China is an increasingly authoritarian state, actively asserting its will regionally and within its own borders; that rise has spawned a dangerous fiction that China is poised to reign fire down on Australia
6 September 2021 | Marcus Reubenstein
It is sensible policy for Australia to be wary of China’s rise and, where appropriate, hold China to account for its actions. However, there is no evidence that China’s endgame is to pose a military or political threat to Australia.
In an opinion piece published last week, former prime minister Paul Keating declared, “The Morrison government is pushing Australia towards a confrontation with Beijing, mainly to be seen as a fawning acolyte in Washington.”
Keating pointed out, unlike the Soviet Union, China does not pose a daily threat of nuclear Armageddon. “Its great problem”, he says, “is that it [China] is now a state as large as the United States, and with the potential of being much larger – an unforgivable sin for American triumphalists.”
“And that sin has radiated over those Australians with a fawning, obsequious attitude to the US. How dare China shirt-front American economic pre-eminence!”
No evidence of wholesale Chinese infiltration
Three years into Australia’s tough, and far-reaching, Foreign Interference laws, there has yet to be one conviction, let alone a matter even fully argued before the courts in relation to any alleged Chinese foreign interference in Australia.
Yet Chinese-Australians continue to be demonized and Australians who advocate constructive engagement with China—that should not in any way compromise our sovereignty—are relentlessly attacked for their views.
As Keating says, “It is true that China, like all big states, has become ruder as it has got bigger. Under Xi Jinping and in its new foreign policy adolescence – its grand coming out – it expects other states to afford it deference and jump to its tune. But big states are invariably rude.”
Comprehensive research conducted by ANU Academic Dr Dirk van der Kley found key Chinese groups to have been a “dismal failure” in influencing Australian government policy.
Essentially, the China threat narrative serves three purposes:
- Supporting the federal government’s political agenda by talking up foreign threats at a time of numerous domestic policy failures;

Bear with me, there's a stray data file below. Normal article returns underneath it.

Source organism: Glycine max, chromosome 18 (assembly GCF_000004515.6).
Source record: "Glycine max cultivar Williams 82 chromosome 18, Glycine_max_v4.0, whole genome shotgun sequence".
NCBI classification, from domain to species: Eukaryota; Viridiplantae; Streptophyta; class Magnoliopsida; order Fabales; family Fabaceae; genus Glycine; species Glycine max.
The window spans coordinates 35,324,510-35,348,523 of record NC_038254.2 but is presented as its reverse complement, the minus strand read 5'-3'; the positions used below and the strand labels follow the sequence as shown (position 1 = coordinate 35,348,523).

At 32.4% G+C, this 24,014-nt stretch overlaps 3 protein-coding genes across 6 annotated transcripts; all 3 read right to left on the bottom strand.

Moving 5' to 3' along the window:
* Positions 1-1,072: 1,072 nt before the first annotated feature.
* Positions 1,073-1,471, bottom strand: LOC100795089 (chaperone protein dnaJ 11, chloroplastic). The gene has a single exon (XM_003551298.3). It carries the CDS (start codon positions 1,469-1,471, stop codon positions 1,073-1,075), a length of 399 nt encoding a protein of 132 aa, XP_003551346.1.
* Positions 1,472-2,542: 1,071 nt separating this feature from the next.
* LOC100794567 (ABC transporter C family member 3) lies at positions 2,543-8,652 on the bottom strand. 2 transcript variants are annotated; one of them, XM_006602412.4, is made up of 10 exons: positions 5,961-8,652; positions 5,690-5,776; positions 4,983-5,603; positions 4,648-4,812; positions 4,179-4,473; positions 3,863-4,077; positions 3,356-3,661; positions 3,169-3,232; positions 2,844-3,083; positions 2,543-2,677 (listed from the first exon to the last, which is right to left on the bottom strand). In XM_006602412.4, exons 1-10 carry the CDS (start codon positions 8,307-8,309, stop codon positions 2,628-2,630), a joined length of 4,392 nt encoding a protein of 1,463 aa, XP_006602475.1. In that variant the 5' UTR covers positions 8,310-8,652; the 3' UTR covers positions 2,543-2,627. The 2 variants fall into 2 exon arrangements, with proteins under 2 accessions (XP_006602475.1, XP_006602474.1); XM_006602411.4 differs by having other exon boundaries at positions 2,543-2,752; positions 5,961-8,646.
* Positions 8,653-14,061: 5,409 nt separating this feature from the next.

- Attracting ‘research’ dollars, from the Australian government, US government and other foreign entities to drive this narrative; and
- Supporting US foreign policy and strategic ambitions in the Asian region (ie: ensure that China can never rise to a point of economic and technological parity with the US).
US wants primacy not democracy
In 2015, Robert Daly, the Director of the Wilson Center’s Kissinger Institute on China and the United States, one of the US’s leading China experts, made this bold assessment of the US/Australia narrative that China’s ideology makes it a danger to global stability. The former US diplomat said:
Daly, who favours constructive engagement with China, was making a counter-argument to this ideology during a televised debate.
Daly says the endgame of US foreign policy hawks is damaging China’s economy at any costs, even if it means pushing hundreds of millions of ordinary people back into poverty.
The debate moderator, prominent US journalist and author, John Donvan responded: “What’s wrong with that?”
Essentially US foreign policy is to halt the rise of Australia’s most important trading partner, it has crafted a narrative based on “democratic shared values” to launch a propaganda war.
In Australia it is a Cold War run by individuals—right-wing politicians, academics, think tanks and journalists—who will not lose their jobs or suffer personal financial loss as a result of the destruction of Australia’s most important trade relationship.
These individuals, and groups, support and seek alliances with other nations who have appalling human rights records and are not in any way functioning liberal democracies. It is an argument run by ideologues and they will partner with anyone who opposes China.
In August 2021, that same disastrous scenario played out in Afghanistan as the United States and its allies, including Australia, pulled out of the nation it invaded two decades earlier. As the Taliban overran the entire country, and the country’s US-backed president, Ashraf Ghani, was whisked over the border to safety. The coalition forces left behind thousands of Afghans who’d aided them since 2001, Afghans facing harsh retribution for helping American and Australians.
Democracy is a very easy concept to sell in the west, yet there is blissful ignorance of the fact that, in the entirety of human history, no country has invaded other nations and killed more people in the name of “democracy and freedom” than the United States of America.
Marcus Reubenstein is a graduate in politics and economics from the University of New South Wales, where he majored in studies in Australian and US Politics and the Vietnam War. From 1992 until 1994 he worked as an adviser to a Federal Liberal member of parliament. In 1993 he travelled to Washington as part of the US State Department International Visitor Leadership Program, from 2007 and until 2014 he was a senior international correspondent with SBS World News Australia.